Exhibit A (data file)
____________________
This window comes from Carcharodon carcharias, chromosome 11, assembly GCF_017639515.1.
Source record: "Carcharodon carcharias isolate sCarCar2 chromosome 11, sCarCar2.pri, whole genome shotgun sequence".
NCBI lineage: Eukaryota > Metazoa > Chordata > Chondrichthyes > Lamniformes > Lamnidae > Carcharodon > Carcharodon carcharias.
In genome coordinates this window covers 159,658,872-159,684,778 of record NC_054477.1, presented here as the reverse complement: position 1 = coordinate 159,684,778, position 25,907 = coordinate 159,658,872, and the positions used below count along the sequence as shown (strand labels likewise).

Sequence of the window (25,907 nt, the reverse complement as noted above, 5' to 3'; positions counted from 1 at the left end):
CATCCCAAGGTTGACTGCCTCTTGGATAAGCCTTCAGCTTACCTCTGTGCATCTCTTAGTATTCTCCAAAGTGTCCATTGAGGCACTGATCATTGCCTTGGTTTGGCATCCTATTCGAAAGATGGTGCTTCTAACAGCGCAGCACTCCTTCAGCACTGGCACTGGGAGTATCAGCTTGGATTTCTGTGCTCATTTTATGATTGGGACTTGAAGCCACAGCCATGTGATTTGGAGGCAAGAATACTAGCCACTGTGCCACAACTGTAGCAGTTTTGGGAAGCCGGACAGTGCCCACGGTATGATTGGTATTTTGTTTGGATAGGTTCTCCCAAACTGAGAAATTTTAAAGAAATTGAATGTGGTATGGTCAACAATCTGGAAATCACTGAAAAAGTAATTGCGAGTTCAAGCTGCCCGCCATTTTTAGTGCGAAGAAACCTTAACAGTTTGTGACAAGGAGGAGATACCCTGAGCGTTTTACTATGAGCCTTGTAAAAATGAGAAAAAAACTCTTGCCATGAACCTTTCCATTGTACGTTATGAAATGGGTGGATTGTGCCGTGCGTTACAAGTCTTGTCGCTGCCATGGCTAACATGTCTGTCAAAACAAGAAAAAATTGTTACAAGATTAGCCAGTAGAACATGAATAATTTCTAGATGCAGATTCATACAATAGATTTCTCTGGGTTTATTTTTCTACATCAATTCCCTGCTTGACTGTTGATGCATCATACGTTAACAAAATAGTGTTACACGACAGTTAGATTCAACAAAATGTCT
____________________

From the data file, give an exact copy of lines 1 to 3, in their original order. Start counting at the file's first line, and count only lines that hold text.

This window comes from Carcharodon carcharias, chromosome 11, assembly GCF_017639515.1.
Source record: "Carcharodon carcharias isolate sCarCar2 chromosome 11, sCarCar2.pri, whole genome shotgun sequence".
NCBI lineage: Eukaryota > Metazoa > Chordata > Chondrichthyes > Lamniformes > Lamnidae > Carcharodon > Carcharodon carcharias.